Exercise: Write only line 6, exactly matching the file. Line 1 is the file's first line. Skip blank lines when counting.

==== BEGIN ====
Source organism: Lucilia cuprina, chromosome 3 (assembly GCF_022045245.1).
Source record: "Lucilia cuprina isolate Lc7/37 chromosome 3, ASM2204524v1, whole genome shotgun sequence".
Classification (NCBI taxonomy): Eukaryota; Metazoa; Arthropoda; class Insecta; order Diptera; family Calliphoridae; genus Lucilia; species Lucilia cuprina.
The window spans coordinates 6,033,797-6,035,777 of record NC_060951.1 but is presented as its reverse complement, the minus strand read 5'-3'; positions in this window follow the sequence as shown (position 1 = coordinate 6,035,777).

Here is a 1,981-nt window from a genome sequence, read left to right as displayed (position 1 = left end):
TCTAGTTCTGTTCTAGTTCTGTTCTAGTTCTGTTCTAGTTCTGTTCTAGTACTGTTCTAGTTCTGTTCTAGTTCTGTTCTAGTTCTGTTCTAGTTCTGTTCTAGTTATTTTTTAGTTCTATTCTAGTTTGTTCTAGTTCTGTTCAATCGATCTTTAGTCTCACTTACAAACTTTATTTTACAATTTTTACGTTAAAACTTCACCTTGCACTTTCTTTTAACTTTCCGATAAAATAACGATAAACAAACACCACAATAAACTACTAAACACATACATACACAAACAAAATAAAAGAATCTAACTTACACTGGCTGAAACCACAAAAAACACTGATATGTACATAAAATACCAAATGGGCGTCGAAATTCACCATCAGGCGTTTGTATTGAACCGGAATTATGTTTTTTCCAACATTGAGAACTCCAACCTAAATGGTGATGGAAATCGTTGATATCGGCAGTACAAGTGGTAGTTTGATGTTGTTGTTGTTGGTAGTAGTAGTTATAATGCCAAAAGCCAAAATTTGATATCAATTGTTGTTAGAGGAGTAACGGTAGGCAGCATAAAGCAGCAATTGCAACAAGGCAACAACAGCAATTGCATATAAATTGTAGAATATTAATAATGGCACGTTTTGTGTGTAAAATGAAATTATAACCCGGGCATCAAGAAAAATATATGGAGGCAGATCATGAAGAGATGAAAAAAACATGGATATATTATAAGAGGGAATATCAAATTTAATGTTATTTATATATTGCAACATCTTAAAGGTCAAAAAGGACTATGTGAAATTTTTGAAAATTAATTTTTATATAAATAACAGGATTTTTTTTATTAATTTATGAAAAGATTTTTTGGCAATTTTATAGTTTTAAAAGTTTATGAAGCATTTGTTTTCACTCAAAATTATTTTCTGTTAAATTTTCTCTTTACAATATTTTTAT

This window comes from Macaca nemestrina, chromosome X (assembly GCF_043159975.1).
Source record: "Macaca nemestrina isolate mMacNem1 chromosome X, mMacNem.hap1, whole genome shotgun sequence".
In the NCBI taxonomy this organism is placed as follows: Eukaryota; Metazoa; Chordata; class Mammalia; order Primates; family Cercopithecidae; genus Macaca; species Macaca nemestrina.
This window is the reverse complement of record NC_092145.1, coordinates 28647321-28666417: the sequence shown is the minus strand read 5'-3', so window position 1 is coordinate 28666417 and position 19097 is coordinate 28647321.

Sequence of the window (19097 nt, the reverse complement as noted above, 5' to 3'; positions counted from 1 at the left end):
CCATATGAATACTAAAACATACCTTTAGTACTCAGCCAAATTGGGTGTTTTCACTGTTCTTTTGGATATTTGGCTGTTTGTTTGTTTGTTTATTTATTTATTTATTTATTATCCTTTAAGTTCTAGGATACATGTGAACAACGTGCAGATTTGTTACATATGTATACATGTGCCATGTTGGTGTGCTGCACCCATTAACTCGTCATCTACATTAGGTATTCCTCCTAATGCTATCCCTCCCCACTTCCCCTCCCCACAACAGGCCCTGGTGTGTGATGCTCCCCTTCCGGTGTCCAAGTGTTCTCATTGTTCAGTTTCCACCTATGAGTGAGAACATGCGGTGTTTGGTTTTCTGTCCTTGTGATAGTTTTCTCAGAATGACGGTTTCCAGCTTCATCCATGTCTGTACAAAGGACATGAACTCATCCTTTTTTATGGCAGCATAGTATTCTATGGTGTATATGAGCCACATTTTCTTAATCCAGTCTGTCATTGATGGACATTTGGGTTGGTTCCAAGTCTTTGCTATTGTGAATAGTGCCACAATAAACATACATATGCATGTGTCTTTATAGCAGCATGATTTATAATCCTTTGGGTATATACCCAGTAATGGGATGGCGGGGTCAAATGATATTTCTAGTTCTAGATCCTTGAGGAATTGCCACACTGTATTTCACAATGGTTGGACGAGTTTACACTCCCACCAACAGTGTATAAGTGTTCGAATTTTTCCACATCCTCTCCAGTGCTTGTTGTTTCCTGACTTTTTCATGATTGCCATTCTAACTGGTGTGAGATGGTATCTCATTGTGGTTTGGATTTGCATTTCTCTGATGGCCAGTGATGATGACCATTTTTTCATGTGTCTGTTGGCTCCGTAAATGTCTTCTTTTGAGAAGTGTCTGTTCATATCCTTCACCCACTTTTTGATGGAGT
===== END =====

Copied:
TCTAGTTCTGTTCTAGTTCTGTTCTAGTTCTGTTCTAGTTCTGTTCTAGTACTGTTCTAGTTCTGTTCTAGTTCTGTTCTAGTTCTGTTCTAGTTCTGTTCTAGTTATTTTTTAGTTCTATTCTAGTTTGTTCTAGTTCTGTTCAATCGATCTTTAGTCTCACTTACAAACTTTATTTTACAATTTTTACGTTAAAACTTCACCTTGCACTTTCTTTTAACTTTCCGATAAAATAACGATAAACAAACACCACAATAAACTACTAAACACATACATACACAAACAAAATAAAAGAATCTAACTTACACTGGCTGAAACCACAAAAAACACTGATATGTACATAAAATACCAAATGGGCGTCGAAATTCACCATCAGGCGTTTGTATTGAACCGGAATTATGTTTTTTCCAACATTGAGAACTCCAACCTAAATGGTGATGGAAATCGTTGATATCGGCAGTACAAGTGGTAGTTTGATGTTGTTGTTGTTGGTAGTAGTAGTTATAATGCCAAAAGCCAAAATTTGATATCAATTGTTGTTAGAGGAGTAACGGTAGGCAGCATAAAGCAGCAATTGCAACAAGGCAACAACAGCAATTGCATATAAATTGTAGAATATTAATAATGGCACGTTTTGTGTGTAAAATGAAATTATAACCCGGGCATCAAGAAAAATATATGGAGGCAGATCATGAAGAGATGAAAAAAACATGGATATATTATAAGAGGGAATATCAAATTTAATGTTATTTATATATTGCAACATCTTAAAGGTCAAAAAGGACTATGTGAAATTTTTGAAAATTAATTTTTATATAAATAACAGGATTTTTTTTATTAATTTATGAAAAGATTTTTTGGCAATTTTATAGTTTTAAAAGTTTATGAAGCATTTGTTTTCACTCAAAATTATTTTCTGTTAAATTTTCTCTTTACAATATTTTTAT